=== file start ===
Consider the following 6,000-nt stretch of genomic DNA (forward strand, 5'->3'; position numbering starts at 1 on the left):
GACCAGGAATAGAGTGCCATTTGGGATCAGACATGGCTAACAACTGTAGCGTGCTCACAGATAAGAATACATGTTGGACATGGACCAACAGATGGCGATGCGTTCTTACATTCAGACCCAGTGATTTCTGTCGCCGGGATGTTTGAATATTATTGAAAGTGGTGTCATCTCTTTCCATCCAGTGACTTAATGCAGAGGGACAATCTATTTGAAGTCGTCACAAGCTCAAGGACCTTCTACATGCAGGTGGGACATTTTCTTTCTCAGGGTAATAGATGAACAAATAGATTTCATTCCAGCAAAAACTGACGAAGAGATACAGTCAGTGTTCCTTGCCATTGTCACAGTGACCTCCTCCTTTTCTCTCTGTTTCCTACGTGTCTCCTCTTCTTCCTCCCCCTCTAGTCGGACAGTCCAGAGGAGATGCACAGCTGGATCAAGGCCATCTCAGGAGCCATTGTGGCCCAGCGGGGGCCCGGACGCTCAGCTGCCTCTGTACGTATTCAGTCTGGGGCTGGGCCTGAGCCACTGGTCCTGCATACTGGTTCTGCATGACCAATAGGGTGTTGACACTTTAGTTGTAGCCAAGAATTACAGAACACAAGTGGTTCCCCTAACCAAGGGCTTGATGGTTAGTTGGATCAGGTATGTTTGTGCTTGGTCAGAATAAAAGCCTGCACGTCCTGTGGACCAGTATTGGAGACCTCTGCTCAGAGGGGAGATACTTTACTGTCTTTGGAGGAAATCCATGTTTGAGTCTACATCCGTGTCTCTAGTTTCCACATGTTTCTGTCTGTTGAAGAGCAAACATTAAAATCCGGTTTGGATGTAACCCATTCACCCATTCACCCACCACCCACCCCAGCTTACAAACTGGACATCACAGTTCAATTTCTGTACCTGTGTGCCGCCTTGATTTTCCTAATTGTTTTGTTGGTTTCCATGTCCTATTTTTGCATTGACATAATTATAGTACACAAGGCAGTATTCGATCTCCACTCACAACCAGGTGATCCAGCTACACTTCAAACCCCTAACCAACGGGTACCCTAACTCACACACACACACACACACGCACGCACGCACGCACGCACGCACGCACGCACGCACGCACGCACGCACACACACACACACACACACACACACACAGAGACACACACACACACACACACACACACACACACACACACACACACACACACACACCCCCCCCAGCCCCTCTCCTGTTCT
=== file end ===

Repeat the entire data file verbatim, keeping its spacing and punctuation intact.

Consider the following 6,000-nt stretch of genomic DNA (forward strand, 5'->3'; position numbering starts at 1 on the left):
GACCAGGAATAGAGTGCCATTTGGGATCAGACATGGCTAACAACTGTAGCGTGCTCACAGATAAGAATACATGTTGGACATGGACCAACAGATGGCGATGCGTTCTTACATTCAGACCCAGTGATTTCTGTCGCCGGGATGTTTGAATATTATTGAAAGTGGTGTCATCTCTTTCCATCCAGTGACTTAATGCAGAGGGACAATCTATTTGAAGTCGTCACAAGCTCAAGGACCTTCTACATGCAGGTGGGACATTTTCTTTCTCAGGGTAATAGATGAACAAATAGATTTCATTCCAGCAAAAACTGACGAAGAGATACAGTCAGTGTTCCTTGCCATTGTCACAGTGACCTCCTCCTTTTCTCTCTGTTTCCTACGTGTCTCCTCTTCTTCCTCCCCCTCTAGTCGGACAGTCCAGAGGAGATGCACAGCTGGATCAAGGCCATCTCAGGAGCCATTGTGGCCCAGCGGGGGCCCGGACGCTCAGCTGCCTCTGTACGTATTCAGTCTGGGGCTGGGCCTGAGCCACTGGTCCTGCATACTGGTTCTGCATGACCAATAGGGTGTTGACACTTTAGTTGTAGCCAAGAATTACAGAACACAAGTGGTTCCCCTAACCAAGGGCTTGATGGTTAGTTGGATCAGGTATGTTTGTGCTTGGTCAGAATAAAAGCCTGCACGTCCTGTGGACCAGTATTGGAGACCTCTGCTCAGAGGGGAGATACTTTACTGTCTTTGGAGGAAATCCATGTTTGAGTCTACATCCGTGTCTCTAGTTTCCACATGTTTCTGTCTGTTGAAGAGCAAACATTAAAATCCGGTTTGGATGTAACCCATTCACCCATTCACCCACCACCCACCCCAGCTTACAAACTGGACATCACAGTTCAATTTCTGTACCTGTGTGCCGCCTTGATTTTCCTAATTGTTTTGTTGGTTTCCATGTCCTATTTTTGCATTGACATAATTATAGTACACAAGGCAGTATTCGATCTCCACTCACAACCAGGTGATCCAGCTACACTTCAAACCCCTAACCAACGGGTACCCTAACTCACACACACACACACACACGCACGCACGCACGCACGCACGCACGCACGCACGCACGCACGCACGCACACACACACACACACACACACACACACAGAGACACACACACACACACACACACACACACACACACACACACACACACACACACACCCCCCCCAGCCCCTCTCCTGTTCT